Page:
Ultimately, our laws and policies change because the hearts and minds of people change. One way in which we can bridge the gap between scientific facts about climate change and the emotions necessary to inspire action is art.
The art of Nicole Kelner has attracted attention both in and outside the climate and scientific community. Learn more about her work and the role art has to play in the climate movement in this Q&A.
Generation180: Tell us about your background as an artist.
Nicole: I have not always been an artist, but I grew up loving art. I took AP art and took a college level class in high school that I had to drive all the way to Philadelphia for. I didn’t pursue any art classes formally after high school, but creativity has always been a part of my work.
Generation180: Can you walk us a bit through your background in the climate space and your shift into art full-time?
Nicole: I co-founded an after school program teaching kids how to code and sold that in 2019. After completing a zero-waste challenge in 2019, I had a wake-up call. I did a lot of research in order to live a zero-waste lifestyle for that long in a city and decided that I wanted to devote the rest of my career to working in climate. I didn’t know what that would look like, especially since I didn’t have a formal climate-related degree. I was overwhelmed thinking about how I could make a difference on climate as one person, but I eventually found my place.
I started by leveraging my operations background and worked with both Climate Finance Solutions and Dashboard Earth. During the pandemic, like everyone looking for ways to stay positive, I started painting for fun. I challenged myself to paint a watercolor a day for 100 days and began painting a lot of pieces about climate.
My art quickly gained a lot of attention. I quit my job in April and now make art about climate change full-time. I used to just be a member of My Climate Journey, but now I’ve come full circle and am thrilled to be part of their team as their artist-in-residence.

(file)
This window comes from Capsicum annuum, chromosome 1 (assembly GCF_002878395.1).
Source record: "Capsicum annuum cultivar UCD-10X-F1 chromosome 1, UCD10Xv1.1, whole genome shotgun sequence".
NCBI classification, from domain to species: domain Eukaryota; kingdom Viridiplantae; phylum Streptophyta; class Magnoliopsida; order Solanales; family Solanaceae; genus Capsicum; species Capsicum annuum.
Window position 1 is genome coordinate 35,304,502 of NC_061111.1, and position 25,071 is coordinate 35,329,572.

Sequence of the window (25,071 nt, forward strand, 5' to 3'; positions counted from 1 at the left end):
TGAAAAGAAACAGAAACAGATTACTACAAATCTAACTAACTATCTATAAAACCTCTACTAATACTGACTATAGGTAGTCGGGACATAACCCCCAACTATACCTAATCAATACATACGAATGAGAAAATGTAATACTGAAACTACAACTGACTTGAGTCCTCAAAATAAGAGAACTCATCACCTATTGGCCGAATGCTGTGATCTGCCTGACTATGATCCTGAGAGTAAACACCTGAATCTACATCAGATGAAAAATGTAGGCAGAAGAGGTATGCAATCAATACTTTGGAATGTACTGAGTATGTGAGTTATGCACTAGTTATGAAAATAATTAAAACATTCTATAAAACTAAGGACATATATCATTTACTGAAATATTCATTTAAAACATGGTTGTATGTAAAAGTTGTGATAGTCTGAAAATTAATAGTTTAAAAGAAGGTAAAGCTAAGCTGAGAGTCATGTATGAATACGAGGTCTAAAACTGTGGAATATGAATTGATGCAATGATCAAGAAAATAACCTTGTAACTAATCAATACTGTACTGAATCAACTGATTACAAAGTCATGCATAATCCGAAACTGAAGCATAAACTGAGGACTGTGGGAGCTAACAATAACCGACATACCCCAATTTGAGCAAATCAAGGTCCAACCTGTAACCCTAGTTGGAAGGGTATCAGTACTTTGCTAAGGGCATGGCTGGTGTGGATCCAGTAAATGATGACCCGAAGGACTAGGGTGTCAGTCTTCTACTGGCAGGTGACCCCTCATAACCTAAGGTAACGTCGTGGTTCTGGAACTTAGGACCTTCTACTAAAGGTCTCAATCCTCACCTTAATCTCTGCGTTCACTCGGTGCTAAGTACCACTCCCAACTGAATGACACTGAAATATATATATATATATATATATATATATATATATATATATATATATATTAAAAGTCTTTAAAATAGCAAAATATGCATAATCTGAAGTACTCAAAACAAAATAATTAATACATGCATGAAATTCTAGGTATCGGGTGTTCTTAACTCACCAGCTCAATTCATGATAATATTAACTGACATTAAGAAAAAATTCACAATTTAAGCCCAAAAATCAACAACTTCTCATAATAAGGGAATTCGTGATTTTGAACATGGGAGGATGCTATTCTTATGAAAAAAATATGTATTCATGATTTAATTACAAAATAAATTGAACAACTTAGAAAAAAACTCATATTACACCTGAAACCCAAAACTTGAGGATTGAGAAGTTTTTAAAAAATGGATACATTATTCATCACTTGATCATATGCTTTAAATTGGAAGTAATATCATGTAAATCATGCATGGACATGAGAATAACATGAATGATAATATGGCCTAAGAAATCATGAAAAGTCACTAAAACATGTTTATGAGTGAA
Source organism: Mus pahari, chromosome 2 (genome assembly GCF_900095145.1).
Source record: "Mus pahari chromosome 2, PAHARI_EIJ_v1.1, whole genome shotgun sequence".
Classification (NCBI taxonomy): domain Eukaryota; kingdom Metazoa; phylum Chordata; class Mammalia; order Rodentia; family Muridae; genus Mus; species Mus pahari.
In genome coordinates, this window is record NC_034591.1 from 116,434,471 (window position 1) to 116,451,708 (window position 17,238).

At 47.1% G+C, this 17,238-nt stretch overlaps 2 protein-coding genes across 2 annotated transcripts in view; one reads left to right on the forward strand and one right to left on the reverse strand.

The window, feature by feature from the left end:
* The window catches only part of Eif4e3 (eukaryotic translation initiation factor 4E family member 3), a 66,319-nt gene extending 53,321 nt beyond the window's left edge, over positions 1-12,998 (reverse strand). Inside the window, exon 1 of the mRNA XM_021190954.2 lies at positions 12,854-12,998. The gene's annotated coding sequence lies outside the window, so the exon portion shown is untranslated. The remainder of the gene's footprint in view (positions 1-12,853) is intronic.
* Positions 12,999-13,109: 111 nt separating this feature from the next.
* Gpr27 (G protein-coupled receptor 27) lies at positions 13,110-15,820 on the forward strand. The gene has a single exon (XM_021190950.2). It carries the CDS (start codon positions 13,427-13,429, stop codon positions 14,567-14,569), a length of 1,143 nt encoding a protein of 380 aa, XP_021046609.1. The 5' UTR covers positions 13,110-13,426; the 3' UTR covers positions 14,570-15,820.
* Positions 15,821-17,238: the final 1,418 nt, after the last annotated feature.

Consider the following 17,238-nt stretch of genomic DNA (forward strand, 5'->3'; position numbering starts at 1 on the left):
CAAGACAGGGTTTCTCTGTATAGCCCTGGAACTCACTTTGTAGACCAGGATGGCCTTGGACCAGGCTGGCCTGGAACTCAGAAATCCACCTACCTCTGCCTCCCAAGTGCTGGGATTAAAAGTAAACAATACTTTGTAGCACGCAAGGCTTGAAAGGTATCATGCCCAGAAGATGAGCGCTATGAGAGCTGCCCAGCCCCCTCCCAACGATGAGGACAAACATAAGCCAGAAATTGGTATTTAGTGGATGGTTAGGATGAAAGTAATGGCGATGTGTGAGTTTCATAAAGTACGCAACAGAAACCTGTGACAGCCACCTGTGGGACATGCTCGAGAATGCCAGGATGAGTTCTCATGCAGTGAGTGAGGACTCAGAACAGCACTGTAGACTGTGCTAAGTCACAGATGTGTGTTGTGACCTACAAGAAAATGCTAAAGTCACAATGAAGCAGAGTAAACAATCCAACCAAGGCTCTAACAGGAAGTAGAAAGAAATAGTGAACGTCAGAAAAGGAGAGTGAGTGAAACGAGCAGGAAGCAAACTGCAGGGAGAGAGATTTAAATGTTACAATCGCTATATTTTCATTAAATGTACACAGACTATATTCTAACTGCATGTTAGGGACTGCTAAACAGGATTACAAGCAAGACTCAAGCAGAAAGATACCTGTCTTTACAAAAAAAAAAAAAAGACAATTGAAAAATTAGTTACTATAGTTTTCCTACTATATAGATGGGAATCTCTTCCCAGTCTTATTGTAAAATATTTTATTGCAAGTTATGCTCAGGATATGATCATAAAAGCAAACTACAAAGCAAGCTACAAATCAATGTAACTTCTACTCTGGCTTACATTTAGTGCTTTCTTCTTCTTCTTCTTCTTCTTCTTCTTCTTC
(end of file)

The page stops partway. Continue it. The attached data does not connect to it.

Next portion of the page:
Generation180: You’ve gone viral on Twitter on multiple occasions. Tell us more about how you share your work with others.
Nicole: Primarily Twitter! It’s a great space both for finding inspiration, networking, and sharing my work with others. I also share my work on Instagram and LinkedIn, and offer climate art workshops.
I’m wrapping up my first book, A Brighter Future: Illustrating Climate Change and Solutions, that’s available for pre-order.
Generation180: Do you have a favorite piece? Explain why.
Nicole: That’s a hard one. In August, I made a piece when the IRA passed that’s still being circulated widely.
It was one of the first pieces that I feel like I made unique content that is useful, actually helps people understand a wonky climate policy, and was fully formed in my brain alone. This piece really showed me that art can make a complex climate topics (read: 300 pages of policy jargon) accessible to everyday people. I’ve even made additional local and state versions, too.
Generation180: Are there any recent projects that you’re excited about?
Generation180: Who are your favorite artists and which influencers are you following?
Nicole: There are so many—lots of climate scientists and illustrators. I love Pique Action, Ed Hawkins—he inspired my climate stripes piece, creators like Alaina Wood, and illustrators like Mari Andrews.
Generation180: Do you have any advice for artists looking to engage more in the climate movement?
Nicole: We need more of you! Finding any way of taking your own superpower and turning it into climate action is my general advice for anyone, and it can be applied to artists.
“Finding any way of taking your own superpower and turning it into climate action is my general advice for anyone.”
Just get started! Do a side project in climate just to begin to dabble in it, like a musician could do one song in their next album about climate.
Generation180: What gives you hope about our clean energy future?
Nicole: Honestly, all of the investment going into it. By working with MCJ, I get to hear about the companies in our portfolio and learn about the inspiring, innovative technology being created to advance climate solutions. Then, I get hired by them to illustrate their mission.
I am constantly in the hope mindset and I keep my art focused on hope (with a little dose of we need to do heavy lifting). But it’s essential for us to have hope to be able to get the work done.
“It’s essential for us to have hope to be able to get the work done.”